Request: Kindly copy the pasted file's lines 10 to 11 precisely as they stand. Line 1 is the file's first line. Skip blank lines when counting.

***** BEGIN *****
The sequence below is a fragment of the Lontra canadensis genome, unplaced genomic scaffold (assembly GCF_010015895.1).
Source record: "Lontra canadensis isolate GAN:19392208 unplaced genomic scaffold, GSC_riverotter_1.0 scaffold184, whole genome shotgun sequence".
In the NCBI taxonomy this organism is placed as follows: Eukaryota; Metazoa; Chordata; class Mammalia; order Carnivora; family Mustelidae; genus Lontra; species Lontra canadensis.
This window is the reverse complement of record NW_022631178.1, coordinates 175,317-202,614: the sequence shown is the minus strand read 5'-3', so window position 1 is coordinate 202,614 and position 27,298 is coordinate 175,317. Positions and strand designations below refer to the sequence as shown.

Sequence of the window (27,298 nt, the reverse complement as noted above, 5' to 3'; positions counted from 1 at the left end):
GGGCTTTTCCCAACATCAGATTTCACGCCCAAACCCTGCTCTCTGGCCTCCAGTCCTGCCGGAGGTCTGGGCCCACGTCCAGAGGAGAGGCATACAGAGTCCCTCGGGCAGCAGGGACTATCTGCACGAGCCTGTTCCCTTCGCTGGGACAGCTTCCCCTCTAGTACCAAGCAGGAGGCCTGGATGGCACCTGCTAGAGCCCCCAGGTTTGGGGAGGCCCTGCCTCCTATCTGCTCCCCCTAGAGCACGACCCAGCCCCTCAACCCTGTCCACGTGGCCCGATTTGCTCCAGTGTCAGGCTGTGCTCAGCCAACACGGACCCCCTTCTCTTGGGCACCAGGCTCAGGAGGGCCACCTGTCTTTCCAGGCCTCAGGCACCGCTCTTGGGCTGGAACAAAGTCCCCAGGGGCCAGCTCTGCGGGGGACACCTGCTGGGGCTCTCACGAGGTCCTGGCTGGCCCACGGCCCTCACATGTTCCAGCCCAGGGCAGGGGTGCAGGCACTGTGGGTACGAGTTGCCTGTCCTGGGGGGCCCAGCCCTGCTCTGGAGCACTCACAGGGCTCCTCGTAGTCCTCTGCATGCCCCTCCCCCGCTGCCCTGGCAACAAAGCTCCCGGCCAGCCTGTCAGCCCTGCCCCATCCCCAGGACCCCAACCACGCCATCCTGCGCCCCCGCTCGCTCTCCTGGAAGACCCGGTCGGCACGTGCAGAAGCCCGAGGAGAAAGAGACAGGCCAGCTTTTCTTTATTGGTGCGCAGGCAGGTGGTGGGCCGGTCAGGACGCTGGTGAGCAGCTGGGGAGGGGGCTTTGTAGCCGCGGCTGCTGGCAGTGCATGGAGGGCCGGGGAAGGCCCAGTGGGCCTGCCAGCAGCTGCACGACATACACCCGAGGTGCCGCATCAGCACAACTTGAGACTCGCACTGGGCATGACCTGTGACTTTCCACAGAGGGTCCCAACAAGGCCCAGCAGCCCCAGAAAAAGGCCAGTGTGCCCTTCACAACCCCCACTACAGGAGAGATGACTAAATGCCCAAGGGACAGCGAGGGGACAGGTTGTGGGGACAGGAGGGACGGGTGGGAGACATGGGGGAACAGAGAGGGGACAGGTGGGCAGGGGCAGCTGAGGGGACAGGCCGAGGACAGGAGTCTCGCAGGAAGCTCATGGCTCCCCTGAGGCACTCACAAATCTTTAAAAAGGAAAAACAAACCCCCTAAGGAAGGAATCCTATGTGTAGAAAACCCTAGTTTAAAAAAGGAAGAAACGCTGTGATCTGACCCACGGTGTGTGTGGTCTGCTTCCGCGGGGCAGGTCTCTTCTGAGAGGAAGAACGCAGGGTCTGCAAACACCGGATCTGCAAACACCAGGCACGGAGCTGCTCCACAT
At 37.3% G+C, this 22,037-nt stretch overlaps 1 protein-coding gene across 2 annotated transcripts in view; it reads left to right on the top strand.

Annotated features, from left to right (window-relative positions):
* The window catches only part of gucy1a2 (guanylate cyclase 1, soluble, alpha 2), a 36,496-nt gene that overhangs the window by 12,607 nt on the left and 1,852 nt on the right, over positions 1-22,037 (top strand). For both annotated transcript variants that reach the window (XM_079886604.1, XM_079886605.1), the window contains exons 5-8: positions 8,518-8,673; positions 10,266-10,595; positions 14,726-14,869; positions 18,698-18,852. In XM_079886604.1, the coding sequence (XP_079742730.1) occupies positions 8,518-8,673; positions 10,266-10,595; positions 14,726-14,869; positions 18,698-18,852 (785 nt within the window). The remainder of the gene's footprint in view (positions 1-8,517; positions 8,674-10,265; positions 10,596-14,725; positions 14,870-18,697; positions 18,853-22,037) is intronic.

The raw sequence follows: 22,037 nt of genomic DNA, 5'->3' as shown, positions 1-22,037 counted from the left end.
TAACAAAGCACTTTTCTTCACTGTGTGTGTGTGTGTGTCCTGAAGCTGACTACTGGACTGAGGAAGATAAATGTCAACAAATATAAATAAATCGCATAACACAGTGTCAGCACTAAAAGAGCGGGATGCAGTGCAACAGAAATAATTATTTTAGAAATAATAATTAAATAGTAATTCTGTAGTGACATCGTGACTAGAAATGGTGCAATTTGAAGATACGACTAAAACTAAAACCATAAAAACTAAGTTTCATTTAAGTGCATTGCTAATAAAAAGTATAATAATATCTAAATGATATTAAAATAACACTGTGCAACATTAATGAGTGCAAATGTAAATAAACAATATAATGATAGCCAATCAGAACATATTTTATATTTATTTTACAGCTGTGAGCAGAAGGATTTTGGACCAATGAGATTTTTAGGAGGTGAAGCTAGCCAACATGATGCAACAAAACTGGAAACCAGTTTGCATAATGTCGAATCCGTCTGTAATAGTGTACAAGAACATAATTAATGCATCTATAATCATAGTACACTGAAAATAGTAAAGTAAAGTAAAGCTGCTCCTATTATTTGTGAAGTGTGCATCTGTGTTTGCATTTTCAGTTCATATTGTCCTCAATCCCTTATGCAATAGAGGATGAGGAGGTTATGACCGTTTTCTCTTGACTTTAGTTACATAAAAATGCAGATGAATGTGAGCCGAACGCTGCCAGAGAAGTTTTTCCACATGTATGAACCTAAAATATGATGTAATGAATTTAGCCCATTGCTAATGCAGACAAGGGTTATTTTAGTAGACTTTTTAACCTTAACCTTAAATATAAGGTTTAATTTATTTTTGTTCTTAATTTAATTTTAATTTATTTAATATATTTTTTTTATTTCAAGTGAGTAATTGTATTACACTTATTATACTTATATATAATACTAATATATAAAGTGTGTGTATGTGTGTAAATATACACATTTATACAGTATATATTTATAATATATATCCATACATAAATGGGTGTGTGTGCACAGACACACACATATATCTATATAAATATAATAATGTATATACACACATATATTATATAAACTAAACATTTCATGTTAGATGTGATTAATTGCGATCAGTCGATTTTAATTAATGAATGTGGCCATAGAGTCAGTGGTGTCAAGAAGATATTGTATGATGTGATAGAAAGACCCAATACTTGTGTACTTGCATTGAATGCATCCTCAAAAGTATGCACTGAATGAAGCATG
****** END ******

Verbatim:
The raw sequence follows: 22,037 nt of genomic DNA, 5'->3' as shown, positions 1-22,037 counted from the left end.
TAACAAAGCACTTTTCTTCACTGTGTGTGTGTGTGTGTCCTGAAGCTGACTACTGGACTGAGGAAGATAAATGTCAACAAATATAAATAAATCGCATAACACAGTGTCAGCACTAAAAGAGCGGGATGCAGTGCAACAGAAATAATTATTTTAGAAATAATAATTAAATAGTAATTCTGTAGTGACATCGTGACTAGAAATGGTGCAATTTGAAGATACGACTAAAACTAAAACCATAAAAACTAAGTTTCATTTAAGTGCATTGCTAATAAAAAGTATAATAATATCTAAATGATATTAAAATAACACTGTGCAACATTAATGAGTGCAAATGTAAATAAACAATATAATGATAGCCAATCAGAACATATTTTATATTTATTTTACAGCTGTGAGCAGAAGGATTTTGGACCAATGAGATTTTTAGGAGGTGAAGCTAGCCAACATGATGCAACAAAACTGGAAACCAGTTTGCATAATGTCGAATCCGTCTGTAATAGTGTACAAGAACATAATTAATGCATCTATAATCATAGTACACTGAAAATAGTAAAGTAAAGTAAAGCTGCTCCTATTATTTGTGAAGTGTGCATCTGTGTTTGCATTTTCAGTTCATATTGTCCTCAATCCCTTATGCAATAGAGGATGAGGAGGTTATGACCGTTTTCTCTTGACTTTAGTTACATAAAAATGCAGATGAATGTGAGCCGAACGCTGCCAGAGAAGTTTTTCCACATGTATGAACCTAAAATATGATGTAATGAATTTAGCCCATTGCTAATGCAGACAAGGGTTATTTTAGTAGACTTTTTAACCTTAACCTTAAATATAAGGTTTAATTTATTTTTGTTCTTAATTTAATTTTAATTTATTTAATATATTTTTTTTATTTCAAGTGAGTAATTGTATTACACTTATTATACTTATATATAATACTAATATATAAAGTGTGTGTATGTGTGTAAATATACACATTTATACAGTATATATTTATAATATATATCCATACATAAATGGGTGTGTGTGCACAGACACACACATATATCTATATAAATATAATAATGTATATACACACATATATTATATAAACTAAACATTTCATGTTAGATGTGATTAATTGCGATCAGTCGATTTTAATTAATGAATGTGGCCATAGAGTCAGTGGTGTCAAGAAGATATTGTATGATGTGATAGAAAGACCCAATACTTGTGTACTTGCATTGAATGCATCCTCAAAAGTATGCACTGAATGAAGCATG